Researchers at the University of New South Wales have created what the uni thinks is the narrowest-ever silicon conducting wire. At just four atoms wide and one atom tall, the wire has demonstrated a surprising property: Ohm’s law (current equals voltage divided by resistance) holds true even at such a tiny scale, the …
The wire's so tiny, I can't even see the animation!
"It is extraordinary to show that such a basic law still holds even when constructing a wire from the fundamental building blocks of nature – atoms..............."
I look forward to the team demonstrating how one constructs a wire, of any type on any scale from any material you care to name, *without* using atoms. "Atomless" materials - the wave of the future.
You spoiled it!
That last sentence over-egged the cake! And you should have started with "I, for one, look forward...". Is this not the internet?
Still an excellent comment though...
Fundamental building blocks of nature?
I could swear that I read somewhere that atoms are made up of smaller things.
Can't remember what they are. Neutrals? Electrodes? Quirks? Boatswains? Something like that.
Rather than "...the resistivity of the wire *unaffected* by its width..." surely you meant to write that the resistivity *formula* remains unaffected by its width, as the resistivity itself should vary in an inverse linear fashion with the wire's width. The neat finding here is that the resistivity formula still holds for such narrow widths.
Naa, the resistance of the wire depends on the width. The resistivity is independent of the width. They're not the same thing.
"Naa, the resistance of the wire depends on the width"
Actually, the resistance of the wire depends on the area of its cross section, otherwise you are correct.
Err, yeah, fail on my part!
It just makes me wonder how on earth they connected the crocodile clips leading to the multimeter on each end of it. :P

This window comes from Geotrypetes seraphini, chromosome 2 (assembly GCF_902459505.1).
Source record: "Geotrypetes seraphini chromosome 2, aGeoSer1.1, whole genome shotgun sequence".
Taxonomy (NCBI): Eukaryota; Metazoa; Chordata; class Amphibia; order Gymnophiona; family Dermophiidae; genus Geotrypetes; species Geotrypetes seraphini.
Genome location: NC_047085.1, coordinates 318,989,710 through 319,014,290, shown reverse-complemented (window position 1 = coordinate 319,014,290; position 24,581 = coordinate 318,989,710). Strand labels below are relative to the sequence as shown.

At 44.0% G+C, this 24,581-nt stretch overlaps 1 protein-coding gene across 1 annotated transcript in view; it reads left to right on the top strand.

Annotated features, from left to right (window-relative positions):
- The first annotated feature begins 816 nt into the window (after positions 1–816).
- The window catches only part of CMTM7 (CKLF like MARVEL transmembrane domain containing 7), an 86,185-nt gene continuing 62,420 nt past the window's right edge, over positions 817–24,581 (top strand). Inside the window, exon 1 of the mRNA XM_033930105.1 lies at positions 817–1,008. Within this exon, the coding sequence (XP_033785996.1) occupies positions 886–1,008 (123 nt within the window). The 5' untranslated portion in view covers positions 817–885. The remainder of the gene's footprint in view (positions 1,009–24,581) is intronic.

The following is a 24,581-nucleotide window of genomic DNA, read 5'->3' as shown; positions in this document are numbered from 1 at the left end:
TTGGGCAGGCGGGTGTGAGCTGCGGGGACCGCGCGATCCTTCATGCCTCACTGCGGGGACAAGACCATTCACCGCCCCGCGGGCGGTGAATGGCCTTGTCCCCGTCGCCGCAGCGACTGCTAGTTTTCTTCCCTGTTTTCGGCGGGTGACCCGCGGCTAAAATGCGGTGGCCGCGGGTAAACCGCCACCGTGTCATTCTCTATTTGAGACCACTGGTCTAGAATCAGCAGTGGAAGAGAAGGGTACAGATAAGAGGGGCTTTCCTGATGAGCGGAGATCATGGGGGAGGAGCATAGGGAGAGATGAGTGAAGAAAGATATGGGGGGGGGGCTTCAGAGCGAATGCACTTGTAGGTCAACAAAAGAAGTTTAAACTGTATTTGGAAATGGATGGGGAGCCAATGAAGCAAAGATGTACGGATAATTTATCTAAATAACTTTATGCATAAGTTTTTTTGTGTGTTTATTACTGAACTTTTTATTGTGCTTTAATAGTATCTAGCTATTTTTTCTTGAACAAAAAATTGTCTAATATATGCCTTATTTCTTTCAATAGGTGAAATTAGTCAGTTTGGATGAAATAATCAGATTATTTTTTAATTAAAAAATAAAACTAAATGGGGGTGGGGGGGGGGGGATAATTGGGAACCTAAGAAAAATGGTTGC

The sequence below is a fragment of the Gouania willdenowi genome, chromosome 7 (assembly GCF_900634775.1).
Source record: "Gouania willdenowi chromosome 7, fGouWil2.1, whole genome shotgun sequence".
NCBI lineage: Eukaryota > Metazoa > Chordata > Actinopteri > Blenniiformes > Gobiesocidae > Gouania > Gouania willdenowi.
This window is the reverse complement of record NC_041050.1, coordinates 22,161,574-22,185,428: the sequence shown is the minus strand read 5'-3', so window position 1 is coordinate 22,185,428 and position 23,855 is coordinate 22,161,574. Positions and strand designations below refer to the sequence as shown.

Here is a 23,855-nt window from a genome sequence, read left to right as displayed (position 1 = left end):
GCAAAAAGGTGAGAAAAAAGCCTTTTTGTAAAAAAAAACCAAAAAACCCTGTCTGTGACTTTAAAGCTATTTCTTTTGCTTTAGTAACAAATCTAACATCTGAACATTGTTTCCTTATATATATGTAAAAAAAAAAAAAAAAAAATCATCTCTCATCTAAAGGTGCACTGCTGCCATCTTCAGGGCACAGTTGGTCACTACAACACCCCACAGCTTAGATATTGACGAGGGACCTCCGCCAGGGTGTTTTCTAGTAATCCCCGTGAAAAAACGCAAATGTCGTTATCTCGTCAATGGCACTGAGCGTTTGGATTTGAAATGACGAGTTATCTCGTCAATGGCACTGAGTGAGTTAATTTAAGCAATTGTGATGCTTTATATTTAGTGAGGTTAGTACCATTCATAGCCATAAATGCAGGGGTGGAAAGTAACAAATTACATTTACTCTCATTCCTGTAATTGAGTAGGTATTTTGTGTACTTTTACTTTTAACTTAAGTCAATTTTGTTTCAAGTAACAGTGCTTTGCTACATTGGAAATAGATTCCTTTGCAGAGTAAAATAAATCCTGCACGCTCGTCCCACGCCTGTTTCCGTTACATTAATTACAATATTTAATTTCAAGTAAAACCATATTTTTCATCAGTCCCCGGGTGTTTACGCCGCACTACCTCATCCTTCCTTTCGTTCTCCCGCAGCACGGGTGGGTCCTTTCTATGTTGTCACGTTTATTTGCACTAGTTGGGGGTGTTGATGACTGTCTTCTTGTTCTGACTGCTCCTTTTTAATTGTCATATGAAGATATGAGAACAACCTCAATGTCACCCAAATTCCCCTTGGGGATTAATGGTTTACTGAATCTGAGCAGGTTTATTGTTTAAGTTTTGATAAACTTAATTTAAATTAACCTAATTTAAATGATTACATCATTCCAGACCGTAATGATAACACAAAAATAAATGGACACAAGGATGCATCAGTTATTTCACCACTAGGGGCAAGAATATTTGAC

Did I miss something?
"She notes that the technique Weber’s research used would not be suitable for mass-produced chips. However, by demonstrating that quantum-scale wires can be made to demonstrate classical behaviours, the research holds out the prospect Moore’s Law can be kept intact for many years to come."
So, what's the use of this to continue to develop electronics in accordance with Moore's Law when the method can't be used for mass production? Is it an unstated hope that a different method will achieve the same but *is* suitable for mass production?
Any "boffins" (to use El Reg's favourite moniker) around to explain that to someone who isn't quite a quantum physicist? Thanks!
Maybe I'm overinterpreting in reading a message of "we have a boutique method and can maintain Ohm's (and by extension Moore's) Law or we have mass production methods but run into a quantum-mechanical wall".
not a boffin
but as I understand there was wide assumption that, at this scale, quantum effects take over classical ones and thus it would not be possible to build working electronic structure this small, ever. This research proved such assumptions to be incorrect and thus opens the way for more research into making electronic structures at this scale not only working, but also practicable.
Mine is the smallest coat, the one you can't even see.
I'd hazard a guess that it comes down to the fact that previously every one thought it wasnt possible for Ohm's law to hold sway beyond 10nm. Now that its been shown that it is possible, the engineers can go away and work out how to make it work in the real world.
Thats how Science and Engineering always work - Science shows us that something works (in a normally not-useful-in-the-real-world sort of way) and Engineering goes and turns it into useful products! (Disclaimer: Yes im an engineer, couldnt you tell? ;) )
You can't see itbecause I pinched it.
Ahhh, resistivity = specific resistance. Thanks for pointing that out -- we software folk can be pretty dangerous on the EE side!
Ratio of phosphorous to silicon
I can't see how the doping is effective if only 4 silicon atoms are involved - I thought dopants replaced atoms in a matrix - the text and cartoon make it looks like the silicon is smothered in phosphorous
It'll only be a matter of time before scrap metal thieves figure out a way of nicking it...
isn't a law at all, it was a thumb in the air guesstamet
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